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Monday 23 December 2013

Owling Incidentals & Christmas Wishes - late 2013

Whilst probably around 80-90% of my birdwatching time is spent purely focused on owls, there are, of course, times when I feel inspired to take photos of other birds or even non-avian subjects. Sometimes this happens when I'm specifically owling!

One of the sites that occasionally turns up interest is my Little Owl Site No.21. Since I've been monitoring this site, I've had a few good sightings here, including Red Kite, and recently a Great Grey Shrike which I saw at relatively close quarters, but failed to get my camera on before it departed - something that will haunt me for ages to come! Worryingly, the Little Owls haven't been seen for a few months now, although they bred this year.

Sunset Sky - from my LO Site No.41
Common Buzzard - at my LO Site No.21
This last image from No.21 was taken on a wet and windy December afternoon and yes, I did see Little Owls that afternoon, but not here!

Common Kestrel (female) - in the nest tree at my LO Site No.21
Sometimes, when out owling with my pal Titus, we pop over to Rutland Water. On one mid-November day nothing astounding turned up, but we were seeing lots of Redwing and Fieldfare. It's a long while since I got a decent image of either of these - and this isn't one of them!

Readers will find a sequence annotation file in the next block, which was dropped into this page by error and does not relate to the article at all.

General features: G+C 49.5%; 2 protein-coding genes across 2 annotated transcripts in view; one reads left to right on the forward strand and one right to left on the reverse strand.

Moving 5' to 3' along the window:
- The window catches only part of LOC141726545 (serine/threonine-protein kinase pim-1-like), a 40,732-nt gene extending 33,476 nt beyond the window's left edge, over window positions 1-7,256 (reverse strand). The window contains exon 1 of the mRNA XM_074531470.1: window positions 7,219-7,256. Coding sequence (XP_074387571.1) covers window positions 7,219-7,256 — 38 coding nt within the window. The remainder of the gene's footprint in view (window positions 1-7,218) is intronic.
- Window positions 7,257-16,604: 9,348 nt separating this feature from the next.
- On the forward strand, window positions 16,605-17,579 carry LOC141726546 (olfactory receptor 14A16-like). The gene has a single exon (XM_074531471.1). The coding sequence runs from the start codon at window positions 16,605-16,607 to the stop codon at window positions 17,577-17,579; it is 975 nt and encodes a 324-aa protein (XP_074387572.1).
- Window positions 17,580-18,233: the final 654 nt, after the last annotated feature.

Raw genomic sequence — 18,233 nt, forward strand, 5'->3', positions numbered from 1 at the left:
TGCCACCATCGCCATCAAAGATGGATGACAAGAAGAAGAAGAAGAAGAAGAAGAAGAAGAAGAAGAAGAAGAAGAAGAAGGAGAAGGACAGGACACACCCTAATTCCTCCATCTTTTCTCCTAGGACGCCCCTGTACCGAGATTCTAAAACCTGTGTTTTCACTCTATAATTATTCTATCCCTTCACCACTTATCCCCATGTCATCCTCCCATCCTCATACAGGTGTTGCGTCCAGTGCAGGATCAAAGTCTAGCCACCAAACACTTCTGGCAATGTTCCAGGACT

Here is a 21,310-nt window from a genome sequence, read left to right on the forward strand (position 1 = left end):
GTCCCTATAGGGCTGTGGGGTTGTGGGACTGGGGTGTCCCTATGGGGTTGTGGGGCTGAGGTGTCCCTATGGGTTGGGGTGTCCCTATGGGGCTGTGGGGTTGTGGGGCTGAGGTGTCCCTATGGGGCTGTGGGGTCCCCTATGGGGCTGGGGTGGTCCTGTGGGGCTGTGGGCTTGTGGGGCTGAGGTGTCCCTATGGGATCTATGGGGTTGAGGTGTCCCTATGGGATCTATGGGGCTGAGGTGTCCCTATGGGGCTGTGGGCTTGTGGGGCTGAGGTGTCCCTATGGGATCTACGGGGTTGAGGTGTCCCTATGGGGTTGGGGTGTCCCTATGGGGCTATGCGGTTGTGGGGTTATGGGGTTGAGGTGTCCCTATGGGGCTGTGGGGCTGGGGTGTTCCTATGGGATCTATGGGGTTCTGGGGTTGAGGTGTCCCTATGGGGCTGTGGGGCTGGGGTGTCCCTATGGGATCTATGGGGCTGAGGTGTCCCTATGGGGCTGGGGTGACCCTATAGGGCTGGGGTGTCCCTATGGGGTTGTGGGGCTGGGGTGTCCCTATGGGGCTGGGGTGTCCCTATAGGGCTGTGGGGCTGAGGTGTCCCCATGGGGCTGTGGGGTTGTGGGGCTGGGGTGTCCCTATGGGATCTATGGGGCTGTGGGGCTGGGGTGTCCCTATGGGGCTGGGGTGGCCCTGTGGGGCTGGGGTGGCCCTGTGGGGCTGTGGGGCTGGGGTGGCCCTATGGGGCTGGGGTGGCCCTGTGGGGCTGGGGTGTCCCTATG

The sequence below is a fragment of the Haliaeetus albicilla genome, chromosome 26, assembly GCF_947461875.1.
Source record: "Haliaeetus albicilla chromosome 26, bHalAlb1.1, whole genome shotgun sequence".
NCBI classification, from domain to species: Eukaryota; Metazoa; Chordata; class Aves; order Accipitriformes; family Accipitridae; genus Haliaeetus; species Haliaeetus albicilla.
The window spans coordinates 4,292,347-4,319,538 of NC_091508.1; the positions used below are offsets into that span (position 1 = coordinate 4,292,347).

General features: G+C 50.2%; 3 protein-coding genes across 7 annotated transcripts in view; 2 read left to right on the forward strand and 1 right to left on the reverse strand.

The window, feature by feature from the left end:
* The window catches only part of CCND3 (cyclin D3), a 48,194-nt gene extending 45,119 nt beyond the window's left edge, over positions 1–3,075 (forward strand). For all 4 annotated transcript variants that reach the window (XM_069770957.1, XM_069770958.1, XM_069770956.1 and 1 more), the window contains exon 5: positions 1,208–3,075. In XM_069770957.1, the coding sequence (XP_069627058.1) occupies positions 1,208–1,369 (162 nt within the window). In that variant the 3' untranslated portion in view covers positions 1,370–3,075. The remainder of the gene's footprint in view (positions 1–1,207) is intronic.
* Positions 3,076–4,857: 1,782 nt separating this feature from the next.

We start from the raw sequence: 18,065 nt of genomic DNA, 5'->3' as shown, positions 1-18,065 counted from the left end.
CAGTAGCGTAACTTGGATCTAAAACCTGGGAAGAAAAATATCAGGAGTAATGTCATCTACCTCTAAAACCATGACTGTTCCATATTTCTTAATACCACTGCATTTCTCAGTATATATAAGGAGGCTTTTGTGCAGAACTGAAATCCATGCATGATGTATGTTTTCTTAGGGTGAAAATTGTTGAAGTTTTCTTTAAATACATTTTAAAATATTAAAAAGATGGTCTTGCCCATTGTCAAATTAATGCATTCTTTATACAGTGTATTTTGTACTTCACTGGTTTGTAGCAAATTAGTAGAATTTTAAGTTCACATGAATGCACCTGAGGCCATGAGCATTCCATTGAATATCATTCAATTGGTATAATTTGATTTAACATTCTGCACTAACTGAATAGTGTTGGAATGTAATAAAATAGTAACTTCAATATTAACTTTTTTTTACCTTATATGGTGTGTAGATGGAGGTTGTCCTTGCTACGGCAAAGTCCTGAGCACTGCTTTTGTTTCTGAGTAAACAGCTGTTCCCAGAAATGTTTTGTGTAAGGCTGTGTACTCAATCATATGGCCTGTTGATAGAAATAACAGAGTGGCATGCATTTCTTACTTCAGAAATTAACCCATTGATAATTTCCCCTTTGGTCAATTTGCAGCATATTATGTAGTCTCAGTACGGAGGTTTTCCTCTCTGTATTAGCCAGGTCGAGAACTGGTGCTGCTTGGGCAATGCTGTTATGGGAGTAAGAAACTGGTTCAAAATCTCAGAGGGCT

Redwing - Rutland Lyndon Reserve
The Cormorant Tree - Rutland Lyndon Reserve
The Moon - from Rutland Lyndon Reserve
My first attempts at that last shot were pretty hopeless, but I got much better ones about ten minutes later when I'd walked a bit closer! A pity that the gull couldn't have obliged by getting in the same focal plane!

My local patch has turned up some good sightings in the past, including Redstart, but usually in the summer. Not wanting to ignore the local patch in this post, the best I have to offer (other than owls, of course) is this Kestrel.

Common Kestrel (male) - by my LO Site No.02
I know that Squirrels are not popular with many birders, but I have no real objection to them. On one farm I visit from time to time where, until recently, there were breeding Barn Owls, there is a tree where I'm told Little Owls used to nest. During a visit at the end of November a squirrel was seen on the edge of this old nest hole. As I approached it dropped into the hole, but then soon poked its head up to see if I was still around.

Squirrel - undisclosed site